- If it’s crucial for you to implement a zero down-time policy, then adding multiple instances is a must. For example, when making an update, you can avoid any down-time by applying changes to your instances one by one.
If you wish to make the most of your resources to improve your application’s load handling, you should consider exploiting both vertical and horizontal balancing at the same time.
Simply put, Y-axis refers to the practice of splitting your single monolithic application into multiple standalone microservices based on their functionality. This practice is becoming widely adopted with the rise of the serverless technology. And for a good reason too, adopting serverless architecture provides a lot of benefits.
Microservice architecture improves your load handling since multiple stand-alone services provide more computing power over the single monolithic application. You can improve on that further by applying X-axis improvements to your services as needed.
The architecture of your application also improves when you split it into smaller independent pieces. Because in doing so, your are almost forced to created a loose coupling between them.
Having multiple services also makes your application more robust and fail-proof since failure of one service won’t necessarily jeopardize the performance of the other. Compare that to monolithic architecture where if one part of the app crashes without being properly handled, the whole instance will go down.
Today, thanks to the rise of microservice architecture, almost any cloud provider provides a support for serverless computing including AWS’s Lambdas, Google’s Cloud functions and Azure’s functions.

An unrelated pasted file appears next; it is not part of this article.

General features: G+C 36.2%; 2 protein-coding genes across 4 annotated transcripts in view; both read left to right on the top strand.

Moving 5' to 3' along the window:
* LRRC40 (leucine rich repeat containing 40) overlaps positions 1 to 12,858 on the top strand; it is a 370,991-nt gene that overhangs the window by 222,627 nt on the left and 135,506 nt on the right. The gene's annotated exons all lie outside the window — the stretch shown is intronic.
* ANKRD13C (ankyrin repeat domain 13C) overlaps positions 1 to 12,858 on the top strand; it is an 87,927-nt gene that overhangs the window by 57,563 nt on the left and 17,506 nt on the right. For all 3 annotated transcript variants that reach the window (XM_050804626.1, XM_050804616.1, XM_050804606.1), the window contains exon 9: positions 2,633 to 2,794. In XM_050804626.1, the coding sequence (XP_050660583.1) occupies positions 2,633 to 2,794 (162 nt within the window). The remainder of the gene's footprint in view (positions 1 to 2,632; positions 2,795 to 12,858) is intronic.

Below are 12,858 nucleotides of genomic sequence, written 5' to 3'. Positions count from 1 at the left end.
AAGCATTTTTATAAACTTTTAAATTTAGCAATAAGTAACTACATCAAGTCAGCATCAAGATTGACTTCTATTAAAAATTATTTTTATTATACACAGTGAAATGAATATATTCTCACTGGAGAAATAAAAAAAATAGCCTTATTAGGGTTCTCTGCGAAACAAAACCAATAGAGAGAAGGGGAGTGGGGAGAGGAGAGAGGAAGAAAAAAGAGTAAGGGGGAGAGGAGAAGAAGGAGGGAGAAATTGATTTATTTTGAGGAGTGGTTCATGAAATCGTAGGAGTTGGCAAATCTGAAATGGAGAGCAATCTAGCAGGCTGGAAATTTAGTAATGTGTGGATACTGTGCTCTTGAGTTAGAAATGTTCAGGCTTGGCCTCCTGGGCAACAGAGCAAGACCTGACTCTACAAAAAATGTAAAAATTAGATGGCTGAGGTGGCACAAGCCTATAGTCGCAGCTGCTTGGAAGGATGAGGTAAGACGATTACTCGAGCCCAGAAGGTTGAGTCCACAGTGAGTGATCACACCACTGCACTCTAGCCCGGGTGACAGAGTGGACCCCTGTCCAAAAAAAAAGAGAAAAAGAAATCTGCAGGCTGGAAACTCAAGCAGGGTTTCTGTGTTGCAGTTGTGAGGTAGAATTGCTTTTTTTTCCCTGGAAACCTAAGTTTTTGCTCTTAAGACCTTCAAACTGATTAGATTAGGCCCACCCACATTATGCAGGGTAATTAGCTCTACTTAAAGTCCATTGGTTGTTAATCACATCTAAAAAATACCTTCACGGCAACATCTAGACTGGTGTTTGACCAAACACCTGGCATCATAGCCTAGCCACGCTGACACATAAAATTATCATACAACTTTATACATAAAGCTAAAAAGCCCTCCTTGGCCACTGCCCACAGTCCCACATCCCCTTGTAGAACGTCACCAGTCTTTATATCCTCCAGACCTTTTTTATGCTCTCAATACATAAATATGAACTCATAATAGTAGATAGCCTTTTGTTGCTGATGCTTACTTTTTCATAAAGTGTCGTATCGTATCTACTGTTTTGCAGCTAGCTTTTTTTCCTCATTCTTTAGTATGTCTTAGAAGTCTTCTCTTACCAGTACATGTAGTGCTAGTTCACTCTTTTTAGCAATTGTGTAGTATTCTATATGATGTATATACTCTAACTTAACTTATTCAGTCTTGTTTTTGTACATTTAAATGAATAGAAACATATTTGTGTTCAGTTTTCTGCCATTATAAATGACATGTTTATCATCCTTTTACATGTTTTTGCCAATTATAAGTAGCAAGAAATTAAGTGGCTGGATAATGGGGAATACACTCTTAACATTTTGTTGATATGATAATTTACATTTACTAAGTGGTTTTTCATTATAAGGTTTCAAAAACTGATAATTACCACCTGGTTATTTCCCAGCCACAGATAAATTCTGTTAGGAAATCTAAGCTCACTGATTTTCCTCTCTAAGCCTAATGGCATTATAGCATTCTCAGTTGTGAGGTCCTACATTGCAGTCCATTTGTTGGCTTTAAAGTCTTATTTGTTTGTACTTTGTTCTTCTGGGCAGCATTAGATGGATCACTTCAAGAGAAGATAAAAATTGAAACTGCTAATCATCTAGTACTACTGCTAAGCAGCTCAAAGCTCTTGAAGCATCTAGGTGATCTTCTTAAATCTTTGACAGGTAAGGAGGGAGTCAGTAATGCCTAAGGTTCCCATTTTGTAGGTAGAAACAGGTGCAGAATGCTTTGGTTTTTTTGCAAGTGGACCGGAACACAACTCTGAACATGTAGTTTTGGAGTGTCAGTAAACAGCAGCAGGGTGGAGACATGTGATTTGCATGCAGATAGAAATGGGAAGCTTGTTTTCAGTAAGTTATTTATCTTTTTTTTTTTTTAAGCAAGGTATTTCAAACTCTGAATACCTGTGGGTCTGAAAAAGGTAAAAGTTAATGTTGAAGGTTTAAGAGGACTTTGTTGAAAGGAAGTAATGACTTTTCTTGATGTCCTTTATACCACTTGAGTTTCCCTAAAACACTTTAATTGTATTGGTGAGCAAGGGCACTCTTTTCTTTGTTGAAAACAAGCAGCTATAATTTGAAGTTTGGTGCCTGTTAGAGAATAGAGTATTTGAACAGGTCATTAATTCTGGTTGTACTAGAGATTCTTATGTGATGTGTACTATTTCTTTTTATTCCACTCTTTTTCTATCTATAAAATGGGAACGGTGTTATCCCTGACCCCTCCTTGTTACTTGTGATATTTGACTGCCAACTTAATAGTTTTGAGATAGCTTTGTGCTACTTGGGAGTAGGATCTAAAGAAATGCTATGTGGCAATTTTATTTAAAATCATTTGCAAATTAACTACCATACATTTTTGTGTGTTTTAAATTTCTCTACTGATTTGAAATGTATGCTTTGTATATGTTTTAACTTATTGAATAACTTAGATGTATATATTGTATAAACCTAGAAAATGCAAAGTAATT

Z-axis: Data partitioning
Applying X and Y axises should suffice for most business applications. However, if you have a big enterprise application and the robustness of it is a very high priority, you can improve on your infrastructure’s setup further with Data partitioning. Note that you should only consider Data partitioning when you’ve applied the X and Y axis improvements the fullest.
Data partitioning is the third and the last scalability category and is mostly applicable to the databases. When considering load handling you also need to consider the capabilities of your database.
Most of the time you are able to separate your application’s data in multiple smaller databases based on some attribute. The exact attribute will depend on your business requirements but usually others split based on the alphabetical ordering of the records, the geographical region of the data and etc.
This concept goes along with microservices. The idea is to make your services independent from each others’ data. This can be achieved by making each service exclusively in charge of its own data. One way to do that would be to provide a separate database for each service and make it only accessible by that service. If other parts of your application need to retrieve the same data, they would have to communicate with your microservice instead. In doing so, you will reduce the amount of errors based on the data dependence.
And that’s it for this post!
Whether or not you were aware of the Scaling Cube before, you have most likely encountered the scalability techniques discussed in this post. Still, It’s helpful to know about this concept and consider it when trying to scale your application.